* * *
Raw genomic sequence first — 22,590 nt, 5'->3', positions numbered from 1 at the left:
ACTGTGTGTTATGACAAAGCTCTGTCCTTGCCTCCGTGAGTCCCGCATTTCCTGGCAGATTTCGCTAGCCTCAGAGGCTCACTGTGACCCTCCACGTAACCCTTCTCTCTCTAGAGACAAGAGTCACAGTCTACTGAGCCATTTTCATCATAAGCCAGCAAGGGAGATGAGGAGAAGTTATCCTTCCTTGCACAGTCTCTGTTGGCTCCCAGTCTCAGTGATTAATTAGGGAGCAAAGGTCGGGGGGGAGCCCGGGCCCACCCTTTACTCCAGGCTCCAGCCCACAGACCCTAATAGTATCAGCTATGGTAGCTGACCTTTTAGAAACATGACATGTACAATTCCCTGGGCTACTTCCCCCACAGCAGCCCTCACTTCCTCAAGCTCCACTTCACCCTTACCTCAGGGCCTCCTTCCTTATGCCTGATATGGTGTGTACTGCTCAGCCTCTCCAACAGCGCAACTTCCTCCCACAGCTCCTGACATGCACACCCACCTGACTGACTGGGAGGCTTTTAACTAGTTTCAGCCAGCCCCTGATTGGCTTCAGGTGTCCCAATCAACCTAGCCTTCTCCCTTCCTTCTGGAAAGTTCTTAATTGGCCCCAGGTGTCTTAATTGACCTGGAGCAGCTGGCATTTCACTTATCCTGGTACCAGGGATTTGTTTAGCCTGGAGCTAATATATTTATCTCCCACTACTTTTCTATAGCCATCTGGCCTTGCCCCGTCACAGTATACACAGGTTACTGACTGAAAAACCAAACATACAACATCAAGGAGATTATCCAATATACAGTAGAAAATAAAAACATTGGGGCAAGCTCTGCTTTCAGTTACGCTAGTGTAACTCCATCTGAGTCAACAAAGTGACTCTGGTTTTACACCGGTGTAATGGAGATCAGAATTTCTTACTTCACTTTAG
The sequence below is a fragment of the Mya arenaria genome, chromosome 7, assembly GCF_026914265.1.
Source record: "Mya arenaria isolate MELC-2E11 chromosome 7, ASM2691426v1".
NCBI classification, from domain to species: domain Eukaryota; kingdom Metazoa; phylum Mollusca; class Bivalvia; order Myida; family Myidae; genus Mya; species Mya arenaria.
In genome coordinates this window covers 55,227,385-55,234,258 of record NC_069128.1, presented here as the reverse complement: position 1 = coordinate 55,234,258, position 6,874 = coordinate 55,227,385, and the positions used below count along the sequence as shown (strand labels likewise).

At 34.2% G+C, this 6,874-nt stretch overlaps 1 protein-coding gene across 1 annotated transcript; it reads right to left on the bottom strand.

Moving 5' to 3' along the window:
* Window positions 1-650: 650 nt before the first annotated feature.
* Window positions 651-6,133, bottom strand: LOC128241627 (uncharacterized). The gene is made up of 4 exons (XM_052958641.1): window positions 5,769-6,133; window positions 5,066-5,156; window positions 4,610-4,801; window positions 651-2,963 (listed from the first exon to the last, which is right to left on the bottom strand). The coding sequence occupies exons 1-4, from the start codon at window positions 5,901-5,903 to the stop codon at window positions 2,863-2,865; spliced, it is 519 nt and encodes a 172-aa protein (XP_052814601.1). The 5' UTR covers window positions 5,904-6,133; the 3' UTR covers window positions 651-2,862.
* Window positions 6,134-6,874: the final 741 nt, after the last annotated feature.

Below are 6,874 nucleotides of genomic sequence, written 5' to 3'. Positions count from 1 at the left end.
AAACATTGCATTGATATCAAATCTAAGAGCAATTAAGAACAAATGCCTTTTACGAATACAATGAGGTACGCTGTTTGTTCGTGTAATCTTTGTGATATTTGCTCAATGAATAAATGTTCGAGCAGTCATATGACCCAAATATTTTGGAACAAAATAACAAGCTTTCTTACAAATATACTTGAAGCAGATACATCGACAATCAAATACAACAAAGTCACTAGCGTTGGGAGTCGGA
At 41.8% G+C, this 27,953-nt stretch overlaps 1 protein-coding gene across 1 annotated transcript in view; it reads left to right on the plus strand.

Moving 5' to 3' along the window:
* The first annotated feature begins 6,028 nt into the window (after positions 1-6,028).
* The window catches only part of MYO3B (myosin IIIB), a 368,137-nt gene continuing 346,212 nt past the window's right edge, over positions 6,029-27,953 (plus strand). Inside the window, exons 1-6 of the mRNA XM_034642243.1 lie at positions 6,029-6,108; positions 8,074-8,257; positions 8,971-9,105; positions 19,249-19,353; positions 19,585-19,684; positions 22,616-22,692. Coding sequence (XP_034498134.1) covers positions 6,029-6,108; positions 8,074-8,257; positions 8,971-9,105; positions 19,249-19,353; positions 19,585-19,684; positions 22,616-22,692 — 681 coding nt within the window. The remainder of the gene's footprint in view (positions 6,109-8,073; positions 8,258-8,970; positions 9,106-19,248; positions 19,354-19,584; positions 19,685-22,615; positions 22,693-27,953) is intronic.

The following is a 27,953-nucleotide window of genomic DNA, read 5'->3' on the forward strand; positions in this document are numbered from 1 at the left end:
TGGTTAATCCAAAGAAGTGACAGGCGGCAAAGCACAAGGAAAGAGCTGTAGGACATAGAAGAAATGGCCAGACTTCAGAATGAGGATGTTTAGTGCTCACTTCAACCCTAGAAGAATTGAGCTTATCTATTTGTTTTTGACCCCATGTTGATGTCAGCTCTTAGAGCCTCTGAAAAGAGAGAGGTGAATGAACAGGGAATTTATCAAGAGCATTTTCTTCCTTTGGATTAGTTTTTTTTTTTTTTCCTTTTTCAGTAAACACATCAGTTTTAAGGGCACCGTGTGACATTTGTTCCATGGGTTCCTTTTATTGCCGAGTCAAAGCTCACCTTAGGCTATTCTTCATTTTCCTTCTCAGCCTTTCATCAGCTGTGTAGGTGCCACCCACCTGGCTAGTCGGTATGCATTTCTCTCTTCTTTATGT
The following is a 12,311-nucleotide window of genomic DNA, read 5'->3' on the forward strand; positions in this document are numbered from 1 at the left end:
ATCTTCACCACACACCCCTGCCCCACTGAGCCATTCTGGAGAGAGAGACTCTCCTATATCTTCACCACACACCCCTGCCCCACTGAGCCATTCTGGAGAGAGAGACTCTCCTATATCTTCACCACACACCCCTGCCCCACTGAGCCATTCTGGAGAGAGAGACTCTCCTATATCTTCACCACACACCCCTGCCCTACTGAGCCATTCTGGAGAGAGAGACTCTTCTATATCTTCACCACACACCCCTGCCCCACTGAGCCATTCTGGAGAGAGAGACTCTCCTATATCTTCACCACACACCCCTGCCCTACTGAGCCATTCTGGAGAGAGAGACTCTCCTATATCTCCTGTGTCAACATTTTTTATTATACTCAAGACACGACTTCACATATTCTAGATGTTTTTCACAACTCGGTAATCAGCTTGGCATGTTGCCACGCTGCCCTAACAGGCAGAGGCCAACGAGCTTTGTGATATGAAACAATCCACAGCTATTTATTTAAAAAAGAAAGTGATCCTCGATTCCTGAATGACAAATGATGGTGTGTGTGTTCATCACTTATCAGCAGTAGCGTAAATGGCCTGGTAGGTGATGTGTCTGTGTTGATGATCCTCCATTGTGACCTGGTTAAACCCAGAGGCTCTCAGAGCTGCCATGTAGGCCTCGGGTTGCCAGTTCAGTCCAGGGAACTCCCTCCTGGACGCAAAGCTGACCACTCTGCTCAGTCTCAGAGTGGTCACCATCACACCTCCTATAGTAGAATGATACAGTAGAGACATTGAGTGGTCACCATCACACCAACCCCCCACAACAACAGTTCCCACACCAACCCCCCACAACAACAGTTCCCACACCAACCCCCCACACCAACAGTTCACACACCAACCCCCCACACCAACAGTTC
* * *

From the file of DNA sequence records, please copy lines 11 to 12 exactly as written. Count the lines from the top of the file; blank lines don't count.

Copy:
* Window positions 6,134-6,874: the final 741 nt, after the last annotated feature.

Below are 6,874 nucleotides of genomic sequence, written 5' to 3'. Positions count from 1 at the left end.